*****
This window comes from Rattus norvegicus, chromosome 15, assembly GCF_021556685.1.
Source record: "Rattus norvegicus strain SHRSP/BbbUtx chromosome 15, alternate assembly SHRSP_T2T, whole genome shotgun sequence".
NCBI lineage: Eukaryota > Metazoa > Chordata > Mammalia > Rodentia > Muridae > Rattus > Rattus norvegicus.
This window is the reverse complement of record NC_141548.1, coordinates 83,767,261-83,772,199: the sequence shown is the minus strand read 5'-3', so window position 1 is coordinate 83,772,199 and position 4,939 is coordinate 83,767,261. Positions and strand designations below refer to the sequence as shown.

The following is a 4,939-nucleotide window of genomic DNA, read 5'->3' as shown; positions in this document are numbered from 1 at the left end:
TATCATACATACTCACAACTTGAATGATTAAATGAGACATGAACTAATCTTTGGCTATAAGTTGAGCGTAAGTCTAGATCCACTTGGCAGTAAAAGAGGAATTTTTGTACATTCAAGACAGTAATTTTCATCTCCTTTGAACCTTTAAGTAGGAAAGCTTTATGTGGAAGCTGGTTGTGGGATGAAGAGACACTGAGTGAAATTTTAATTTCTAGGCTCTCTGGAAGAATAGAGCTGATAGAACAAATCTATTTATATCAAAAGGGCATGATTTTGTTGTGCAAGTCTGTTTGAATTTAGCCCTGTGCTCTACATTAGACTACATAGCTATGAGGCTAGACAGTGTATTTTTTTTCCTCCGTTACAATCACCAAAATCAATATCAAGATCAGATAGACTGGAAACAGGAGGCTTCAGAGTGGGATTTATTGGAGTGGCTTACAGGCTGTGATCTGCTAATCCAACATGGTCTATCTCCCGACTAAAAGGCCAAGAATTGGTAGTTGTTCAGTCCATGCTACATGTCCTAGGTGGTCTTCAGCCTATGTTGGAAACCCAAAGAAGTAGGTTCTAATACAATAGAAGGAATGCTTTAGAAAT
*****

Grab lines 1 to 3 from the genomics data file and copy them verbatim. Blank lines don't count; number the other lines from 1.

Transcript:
This window comes from Rattus norvegicus, chromosome 15, assembly GCF_021556685.1.
Source record: "Rattus norvegicus strain SHRSP/BbbUtx chromosome 15, alternate assembly SHRSP_T2T, whole genome shotgun sequence".
NCBI lineage: Eukaryota > Metazoa > Chordata > Mammalia > Rodentia > Muridae > Rattus > Rattus norvegicus.